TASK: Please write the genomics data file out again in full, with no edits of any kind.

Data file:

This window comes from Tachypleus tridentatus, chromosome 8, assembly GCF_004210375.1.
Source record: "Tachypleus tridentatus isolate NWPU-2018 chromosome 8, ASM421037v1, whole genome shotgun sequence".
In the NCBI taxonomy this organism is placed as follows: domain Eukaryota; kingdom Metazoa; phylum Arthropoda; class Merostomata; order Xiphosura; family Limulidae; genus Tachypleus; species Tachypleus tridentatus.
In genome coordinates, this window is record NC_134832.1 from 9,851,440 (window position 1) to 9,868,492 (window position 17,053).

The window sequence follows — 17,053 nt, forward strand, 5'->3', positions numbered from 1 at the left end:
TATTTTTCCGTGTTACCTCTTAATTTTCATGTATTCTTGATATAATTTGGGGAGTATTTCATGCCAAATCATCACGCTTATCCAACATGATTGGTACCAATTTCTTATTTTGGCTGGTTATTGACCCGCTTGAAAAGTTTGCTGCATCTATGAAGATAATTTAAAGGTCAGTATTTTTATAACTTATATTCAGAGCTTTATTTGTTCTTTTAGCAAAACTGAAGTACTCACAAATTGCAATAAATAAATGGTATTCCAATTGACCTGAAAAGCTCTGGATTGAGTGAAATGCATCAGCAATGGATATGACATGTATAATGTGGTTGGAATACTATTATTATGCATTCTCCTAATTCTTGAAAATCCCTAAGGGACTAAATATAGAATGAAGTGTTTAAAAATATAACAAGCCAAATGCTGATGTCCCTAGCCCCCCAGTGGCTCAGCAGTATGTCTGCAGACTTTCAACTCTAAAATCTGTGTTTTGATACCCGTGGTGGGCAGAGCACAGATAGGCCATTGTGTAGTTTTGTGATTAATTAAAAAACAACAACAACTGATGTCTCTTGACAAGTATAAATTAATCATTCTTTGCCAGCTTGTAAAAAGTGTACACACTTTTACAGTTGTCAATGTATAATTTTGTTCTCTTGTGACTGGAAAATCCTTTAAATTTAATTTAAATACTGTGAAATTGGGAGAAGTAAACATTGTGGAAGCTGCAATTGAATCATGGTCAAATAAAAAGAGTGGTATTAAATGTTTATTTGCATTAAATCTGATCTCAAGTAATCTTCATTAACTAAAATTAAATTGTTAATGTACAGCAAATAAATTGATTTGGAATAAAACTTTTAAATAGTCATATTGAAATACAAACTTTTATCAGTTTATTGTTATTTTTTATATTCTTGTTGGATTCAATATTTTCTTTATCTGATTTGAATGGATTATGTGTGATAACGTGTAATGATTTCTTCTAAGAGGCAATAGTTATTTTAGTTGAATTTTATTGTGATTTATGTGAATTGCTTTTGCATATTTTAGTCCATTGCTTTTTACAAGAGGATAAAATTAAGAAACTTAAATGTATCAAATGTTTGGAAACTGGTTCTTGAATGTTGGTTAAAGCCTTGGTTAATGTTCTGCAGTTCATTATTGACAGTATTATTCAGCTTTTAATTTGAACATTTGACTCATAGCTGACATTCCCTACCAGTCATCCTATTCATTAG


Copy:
This window comes from Tachypleus tridentatus, chromosome 8, assembly GCF_004210375.1.
Source record: "Tachypleus tridentatus isolate NWPU-2018 chromosome 8, ASM421037v1, whole genome shotgun sequence".
In the NCBI taxonomy this organism is placed as follows: domain Eukaryota; kingdom Metazoa; phylum Arthropoda; class Merostomata; order Xiphosura; family Limulidae; genus Tachypleus; species Tachypleus tridentatus.
In genome coordinates, this window is record NC_134832.1 from 9,851,440 (window position 1) to 9,868,492 (window position 17,053).

The window sequence follows — 17,053 nt, forward strand, 5'->3', positions numbered from 1 at the left end:
TATTTTTCCGTGTTACCTCTTAATTTTCATGTATTCTTGATATAATTTGGGGAGTATTTCATGCCAAATCATCACGCTTATCCAACATGATTGGTACCAATTTCTTATTTTGGCTGGTTATTGACCCGCTTGAAAAGTTTGCTGCATCTATGAAGATAATTTAAAGGTCAGTATTTTTATAACTTATATTCAGAGCTTTATTTGTTCTTTTAGCAAAACTGAAGTACTCACAAATTGCAATAAATAAATGGTATTCCAATTGACCTGAAAAGCTCTGGATTGAGTGAAATGCATCAGCAATGGATATGACATGTATAATGTGGTTGGAATACTATTATTATGCATTCTCCTAATTCTTGAAAATCCCTAAGGGACTAAATATAGAATGAAGTGTTTAAAAATATAACAAGCCAAATGCTGATGTCCCTAGCCCCCCAGTGGCTCAGCAGTATGTCTGCAGACTTTCAACTCTAAAATCTGTGTTTTGATACCCGTGGTGGGCAGAGCACAGATAGGCCATTGTGTAGTTTTGTGATTAATTAAAAAACAACAACAACTGATGTCTCTTGACAAGTATAAATTAATCATTCTTTGCCAGCTTGTAAAAAGTGTACACACTTTTACAGTTGTCAATGTATAATTTTGTTCTCTTGTGACTGGAAAATCCTTTAAATTTAATTTAAATACTGTGAAATTGGGAGAAGTAAACATTGTGGAAGCTGCAATTGAATCATGGTCAAATAAAAAGAGTGGTATTAAATGTTTATTTGCATTAAATCTGATCTCAAGTAATCTTCATTAACTAAAATTAAATTGTTAATGTACAGCAAATAAATTGATTTGGAATAAAACTTTTAAATAGTCATATTGAAATACAAACTTTTATCAGTTTATTGTTATTTTTTATATTCTTGTTGGATTCAATATTTTCTTTATCTGATTTGAATGGATTATGTGTGATAACGTGTAATGATTTCTTCTAAGAGGCAATAGTTATTTTAGTTGAATTTTATTGTGATTTATGTGAATTGCTTTTGCATATTTTAGTCCATTGCTTTTTACAAGAGGATAAAATTAAGAAACTTAAATGTATCAAATGTTTGGAAACTGGTTCTTGAATGTTGGTTAAAGCCTTGGTTAATGTTCTGCAGTTCATTATTGACAGTATTATTCAGCTTTTAATTTGAACATTTGACTCATAGCTGACATTCCCTACCAGTCATCCTATTCATTAG